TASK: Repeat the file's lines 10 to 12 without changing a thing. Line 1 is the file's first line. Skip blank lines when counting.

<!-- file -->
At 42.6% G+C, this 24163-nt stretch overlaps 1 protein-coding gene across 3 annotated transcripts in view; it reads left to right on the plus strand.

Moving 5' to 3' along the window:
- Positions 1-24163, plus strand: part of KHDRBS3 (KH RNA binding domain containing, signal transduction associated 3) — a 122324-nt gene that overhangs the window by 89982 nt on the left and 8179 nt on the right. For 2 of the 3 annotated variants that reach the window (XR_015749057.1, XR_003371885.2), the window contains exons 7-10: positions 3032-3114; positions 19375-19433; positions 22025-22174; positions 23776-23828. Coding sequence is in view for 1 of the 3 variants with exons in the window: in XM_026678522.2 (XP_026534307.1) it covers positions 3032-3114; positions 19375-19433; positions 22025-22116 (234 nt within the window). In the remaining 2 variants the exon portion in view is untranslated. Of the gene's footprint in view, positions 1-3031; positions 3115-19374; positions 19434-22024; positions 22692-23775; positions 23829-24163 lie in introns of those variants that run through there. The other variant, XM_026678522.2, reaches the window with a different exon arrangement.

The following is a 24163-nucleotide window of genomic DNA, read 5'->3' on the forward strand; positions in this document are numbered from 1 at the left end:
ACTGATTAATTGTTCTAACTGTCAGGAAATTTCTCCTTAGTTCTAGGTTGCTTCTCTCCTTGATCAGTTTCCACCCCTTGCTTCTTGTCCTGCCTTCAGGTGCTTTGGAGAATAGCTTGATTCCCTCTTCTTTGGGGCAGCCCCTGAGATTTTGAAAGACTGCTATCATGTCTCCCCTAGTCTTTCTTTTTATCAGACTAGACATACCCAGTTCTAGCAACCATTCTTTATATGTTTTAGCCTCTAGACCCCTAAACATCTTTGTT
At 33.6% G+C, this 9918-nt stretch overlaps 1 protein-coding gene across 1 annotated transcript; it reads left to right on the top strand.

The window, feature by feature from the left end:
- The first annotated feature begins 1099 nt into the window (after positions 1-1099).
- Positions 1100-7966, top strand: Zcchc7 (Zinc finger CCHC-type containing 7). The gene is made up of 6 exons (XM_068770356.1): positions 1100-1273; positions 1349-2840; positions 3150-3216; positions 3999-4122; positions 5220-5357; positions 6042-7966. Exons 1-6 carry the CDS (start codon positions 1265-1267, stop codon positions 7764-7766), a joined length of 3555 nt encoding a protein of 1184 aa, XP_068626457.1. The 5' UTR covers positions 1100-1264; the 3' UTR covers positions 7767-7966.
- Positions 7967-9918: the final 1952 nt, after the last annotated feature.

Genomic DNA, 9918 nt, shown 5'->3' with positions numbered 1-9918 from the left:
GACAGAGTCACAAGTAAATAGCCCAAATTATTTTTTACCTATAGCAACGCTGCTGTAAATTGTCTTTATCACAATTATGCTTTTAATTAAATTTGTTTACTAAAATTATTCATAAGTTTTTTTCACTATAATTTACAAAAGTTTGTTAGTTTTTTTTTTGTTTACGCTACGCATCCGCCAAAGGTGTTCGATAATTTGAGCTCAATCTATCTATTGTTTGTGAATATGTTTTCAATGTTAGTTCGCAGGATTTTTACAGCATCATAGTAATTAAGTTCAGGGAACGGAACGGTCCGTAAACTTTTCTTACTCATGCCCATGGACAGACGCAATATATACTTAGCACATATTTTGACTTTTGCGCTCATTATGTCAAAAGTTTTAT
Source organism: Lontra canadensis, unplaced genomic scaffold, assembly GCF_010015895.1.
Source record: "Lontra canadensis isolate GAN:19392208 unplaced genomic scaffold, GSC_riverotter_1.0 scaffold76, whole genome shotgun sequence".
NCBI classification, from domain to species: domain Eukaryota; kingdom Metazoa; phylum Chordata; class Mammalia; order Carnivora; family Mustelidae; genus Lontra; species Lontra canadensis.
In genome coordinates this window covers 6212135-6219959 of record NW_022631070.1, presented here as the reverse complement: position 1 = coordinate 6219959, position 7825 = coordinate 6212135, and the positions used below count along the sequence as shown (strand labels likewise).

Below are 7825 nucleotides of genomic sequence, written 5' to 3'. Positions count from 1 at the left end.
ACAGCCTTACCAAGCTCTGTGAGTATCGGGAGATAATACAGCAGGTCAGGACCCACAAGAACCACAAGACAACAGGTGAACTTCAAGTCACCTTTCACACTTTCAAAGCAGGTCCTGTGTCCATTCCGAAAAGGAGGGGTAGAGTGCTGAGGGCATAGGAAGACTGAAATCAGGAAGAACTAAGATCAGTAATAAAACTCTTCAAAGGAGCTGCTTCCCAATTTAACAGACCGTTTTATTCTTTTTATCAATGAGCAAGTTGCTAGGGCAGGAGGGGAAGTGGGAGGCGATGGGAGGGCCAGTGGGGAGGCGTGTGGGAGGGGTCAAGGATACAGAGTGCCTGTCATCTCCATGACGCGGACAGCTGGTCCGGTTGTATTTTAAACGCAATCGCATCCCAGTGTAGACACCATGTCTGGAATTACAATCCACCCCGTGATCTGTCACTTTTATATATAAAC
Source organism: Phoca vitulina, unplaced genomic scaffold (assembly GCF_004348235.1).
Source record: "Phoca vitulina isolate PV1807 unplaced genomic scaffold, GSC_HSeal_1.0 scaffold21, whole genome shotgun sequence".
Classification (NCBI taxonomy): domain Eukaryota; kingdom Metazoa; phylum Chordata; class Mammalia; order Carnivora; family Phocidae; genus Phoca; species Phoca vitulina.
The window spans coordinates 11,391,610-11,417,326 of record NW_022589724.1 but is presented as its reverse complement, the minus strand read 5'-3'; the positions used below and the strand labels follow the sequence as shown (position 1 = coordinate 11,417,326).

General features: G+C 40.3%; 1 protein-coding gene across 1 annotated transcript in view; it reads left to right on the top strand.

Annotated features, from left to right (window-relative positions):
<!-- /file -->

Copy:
- Positions 7967-9918: the final 1952 nt, after the last annotated feature.

Genomic DNA, 9918 nt, shown 5'->3' with positions numbered 1-9918 from the left:
GACAGAGTCACAAGTAAATAGCCCAAATTATTTTTTACCTATAGCAACGCTGCTGTAAATTGTCTTTATCACAATTATGCTTTTAATTAAATTTGTTTACTAAAATTATTCATAAGTTTTTTTCACTATAATTTACAAAAGTTTGTTAGTTTTTTTTTTGTTTACGCTACGCATCCGCCAAAGGTGTTCGATAATTTGAGCTCAATCTATCTATTGTTTGTGAATATGTTTTCAATGTTAGTTCGCAGGATTTTTACAGCATCATAGTAATTAAGTTCAGGGAACGGAACGGTCCGTAAACTTTTCTTACTCATGCCCATGGACAGACGCAATATATACTTAGCACATATTTTGACTTTTGCGCTCATTATGTCAAAAGTTTTAT